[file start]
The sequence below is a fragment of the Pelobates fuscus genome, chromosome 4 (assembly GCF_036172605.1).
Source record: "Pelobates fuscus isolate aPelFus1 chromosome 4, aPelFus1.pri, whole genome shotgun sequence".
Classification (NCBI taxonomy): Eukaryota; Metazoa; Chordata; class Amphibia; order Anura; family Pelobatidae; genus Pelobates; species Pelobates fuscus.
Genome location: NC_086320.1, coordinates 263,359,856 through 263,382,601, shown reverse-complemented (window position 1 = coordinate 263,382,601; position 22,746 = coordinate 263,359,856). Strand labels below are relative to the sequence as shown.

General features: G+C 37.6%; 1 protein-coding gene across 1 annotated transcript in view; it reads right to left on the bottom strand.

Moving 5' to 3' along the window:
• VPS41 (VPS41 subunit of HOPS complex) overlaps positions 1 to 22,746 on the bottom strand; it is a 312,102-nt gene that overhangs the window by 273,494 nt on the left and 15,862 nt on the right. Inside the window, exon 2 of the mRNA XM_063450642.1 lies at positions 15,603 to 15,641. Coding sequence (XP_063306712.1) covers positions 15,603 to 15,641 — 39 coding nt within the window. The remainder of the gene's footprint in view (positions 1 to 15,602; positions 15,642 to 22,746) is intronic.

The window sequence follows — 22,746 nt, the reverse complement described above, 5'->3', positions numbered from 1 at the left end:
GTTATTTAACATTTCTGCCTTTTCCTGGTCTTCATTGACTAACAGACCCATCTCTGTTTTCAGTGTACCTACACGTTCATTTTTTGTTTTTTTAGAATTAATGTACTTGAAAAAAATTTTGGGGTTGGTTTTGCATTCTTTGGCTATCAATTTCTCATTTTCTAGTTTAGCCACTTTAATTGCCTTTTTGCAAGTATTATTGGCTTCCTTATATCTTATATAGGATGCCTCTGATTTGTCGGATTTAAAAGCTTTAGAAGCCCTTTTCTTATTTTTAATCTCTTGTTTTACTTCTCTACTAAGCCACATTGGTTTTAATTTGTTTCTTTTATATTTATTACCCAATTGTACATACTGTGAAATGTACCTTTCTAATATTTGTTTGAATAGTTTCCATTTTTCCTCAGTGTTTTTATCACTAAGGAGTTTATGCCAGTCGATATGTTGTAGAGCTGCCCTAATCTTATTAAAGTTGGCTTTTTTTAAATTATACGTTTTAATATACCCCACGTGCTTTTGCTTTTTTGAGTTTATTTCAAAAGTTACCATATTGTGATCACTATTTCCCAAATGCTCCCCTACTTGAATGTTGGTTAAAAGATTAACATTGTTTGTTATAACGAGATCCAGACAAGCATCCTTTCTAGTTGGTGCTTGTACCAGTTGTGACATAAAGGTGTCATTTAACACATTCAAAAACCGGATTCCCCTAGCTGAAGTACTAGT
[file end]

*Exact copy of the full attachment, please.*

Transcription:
The sequence below is a fragment of the Pelobates fuscus genome, chromosome 4 (assembly GCF_036172605.1).
Source record: "Pelobates fuscus isolate aPelFus1 chromosome 4, aPelFus1.pri, whole genome shotgun sequence".
Classification (NCBI taxonomy): Eukaryota; Metazoa; Chordata; class Amphibia; order Anura; family Pelobatidae; genus Pelobates; species Pelobates fuscus.
Genome location: NC_086320.1, coordinates 263,359,856 through 263,382,601, shown reverse-complemented (window position 1 = coordinate 263,382,601; position 22,746 = coordinate 263,359,856). Strand labels below are relative to the sequence as shown.

General features: G+C 37.6%; 1 protein-coding gene across 1 annotated transcript in view; it reads right to left on the bottom strand.

Moving 5' to 3' along the window:
• VPS41 (VPS41 subunit of HOPS complex) overlaps positions 1 to 22,746 on the bottom strand; it is a 312,102-nt gene that overhangs the window by 273,494 nt on the left and 15,862 nt on the right. Inside the window, exon 2 of the mRNA XM_063450642.1 lies at positions 15,603 to 15,641. Coding sequence (XP_063306712.1) covers positions 15,603 to 15,641 — 39 coding nt within the window. The remainder of the gene's footprint in view (positions 1 to 15,602; positions 15,642 to 22,746) is intronic.

The window sequence follows — 22,746 nt, the reverse complement described above, 5'->3', positions numbered from 1 at the left end:
GTTATTTAACATTTCTGCCTTTTCCTGGTCTTCATTGACTAACAGACCCATCTCTGTTTTCAGTGTACCTACACGTTCATTTTTTGTTTTTTTAGAATTAATGTACTTGAAAAAAATTTTGGGGTTGGTTTTGCATTCTTTGGCTATCAATTTCTCATTTTCTAGTTTAGCCACTTTAATTGCCTTTTTGCAAGTATTATTGGCTTCCTTATATCTTATATAGGATGCCTCTGATTTGTCGGATTTAAAAGCTTTAGAAGCCCTTTTCTTATTTTTAATCTCTTGTTTTACTTCTCTACTAAGCCACATTGGTTTTAATTTGTTTCTTTTATATTTATTACCCAATTGTACATACTGTGAAATGTACCTTTCTAATATTTGTTTGAATAGTTTCCATTTTTCCTCAGTGTTTTTATCACTAAGGAGTTTATGCCAGTCGATATGTTGTAGAGCTGCCCTAATCTTATTAAAGTTGGCTTTTTTTAAATTATACGTTTTAATATACCCCACGTGCTTTTGCTTTTTTGAGTTTATTTCAAAAGTTACCATATTGTGATCACTATTTCCCAAATGCTCCCCTACTTGAATGTTGGTTAAAAGATTAACATTGTTTGTTATAACGAGATCCAGACAAGCATCCTTTCTAGTTGGTGCTTGTACCAGTTGTGACATAAAGGTGTCATTTAACACATTCAAAAACCGGATTCCCCTAGCTGAAGTACTAGT